NASA Extends InSight Mars Lander’s Mission

Image Credit: NASA/JPL-Caltech

NASA’s InSight lander is at the final chapter of its mission by the end of June but in the latest update, NASA has approved an extended mission of the Insight on Mars.

The extended mission will allow the lander to operate for a few more weeks, and it would end between August and September.

Lori Glaze, director of NASA’s Planetary Science Division in Washington said that there’s still much to accomplish with Insight. She commented, “We’re going to get every last bit of science we can before the lander concludes operations.”

Due to the limited amount of energy left to the Insight lander, NASA scientists had to adjust the timing of the lander’s mission in order to make the most of its scientific research mission.

As previously planned, Insight would automatically power down the seismometer – its last active science instrument – by the end of June to preserve energy. The solar panel energy empowers the lender to work to a certain extent, probably until next December.

Chuck Scott, InSight’s project manager at NASA’s Jet Propulsion Laboratory said that instead of conserving energy and functioning the spaceship with no scientific benefit, “the goal is to get scientific data all the way to the point where InSight can’t operate at all.”

Successfully landed on Mars in 2018, InSight (Interior Exploration Using Seismic Investigations, Geodesy, and Heat Transport) is a robotic lander designed to explore Mars’ innards.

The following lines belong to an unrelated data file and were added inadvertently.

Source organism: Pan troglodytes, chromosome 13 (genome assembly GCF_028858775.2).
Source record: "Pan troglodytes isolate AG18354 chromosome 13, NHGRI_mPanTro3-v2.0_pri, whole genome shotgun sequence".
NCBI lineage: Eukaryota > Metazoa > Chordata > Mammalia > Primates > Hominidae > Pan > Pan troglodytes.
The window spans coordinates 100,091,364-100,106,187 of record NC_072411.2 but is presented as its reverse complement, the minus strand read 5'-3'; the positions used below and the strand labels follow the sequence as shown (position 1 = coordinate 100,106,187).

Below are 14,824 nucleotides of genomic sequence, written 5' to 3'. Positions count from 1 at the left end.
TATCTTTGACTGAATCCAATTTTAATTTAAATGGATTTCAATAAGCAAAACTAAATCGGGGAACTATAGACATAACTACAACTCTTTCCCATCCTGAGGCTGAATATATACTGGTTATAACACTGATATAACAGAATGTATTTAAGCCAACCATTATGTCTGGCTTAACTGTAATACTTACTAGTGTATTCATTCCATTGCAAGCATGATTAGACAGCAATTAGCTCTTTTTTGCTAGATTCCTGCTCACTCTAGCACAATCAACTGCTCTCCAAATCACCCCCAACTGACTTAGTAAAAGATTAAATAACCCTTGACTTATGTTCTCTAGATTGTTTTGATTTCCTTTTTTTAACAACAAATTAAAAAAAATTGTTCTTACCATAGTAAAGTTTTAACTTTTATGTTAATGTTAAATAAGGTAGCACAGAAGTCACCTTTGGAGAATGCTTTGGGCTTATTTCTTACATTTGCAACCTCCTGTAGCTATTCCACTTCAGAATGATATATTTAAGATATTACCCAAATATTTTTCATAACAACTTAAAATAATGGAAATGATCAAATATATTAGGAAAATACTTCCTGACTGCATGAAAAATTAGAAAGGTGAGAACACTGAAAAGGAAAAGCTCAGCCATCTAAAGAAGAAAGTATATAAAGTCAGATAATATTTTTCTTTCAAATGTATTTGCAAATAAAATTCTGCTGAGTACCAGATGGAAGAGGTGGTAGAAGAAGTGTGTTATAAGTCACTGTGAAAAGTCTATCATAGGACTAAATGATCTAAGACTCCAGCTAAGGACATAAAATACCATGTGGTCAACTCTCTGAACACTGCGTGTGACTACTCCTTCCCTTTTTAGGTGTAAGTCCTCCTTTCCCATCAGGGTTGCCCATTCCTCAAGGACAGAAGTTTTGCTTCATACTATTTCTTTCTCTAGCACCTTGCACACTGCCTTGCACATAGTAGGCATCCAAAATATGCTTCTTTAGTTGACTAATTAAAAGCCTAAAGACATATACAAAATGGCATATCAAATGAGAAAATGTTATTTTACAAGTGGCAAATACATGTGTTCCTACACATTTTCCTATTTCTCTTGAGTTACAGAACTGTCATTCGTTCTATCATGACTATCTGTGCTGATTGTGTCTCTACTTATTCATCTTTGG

The purpose of InSight is to put a lander equipped with seismometers and heat transport probes on the surface of Mars to research the planet’s geology and internal evolution.

The spaceship is the product of a lengthy research process, sophisticated calculations, and exact directives.

Throughout its years of operation, Insight has probed Mars’ innards to measure temperature and tremors in order to better understand the planet’s genesis history and prospective geological evolution.

The spacecraft has sent valuable information about the depth and composition of the Martian core and mantle to scientists. The lander has detected over 1,300 tremors, making significant contributions to the universe exploration mission of NASA.

Bianca Van der Watt

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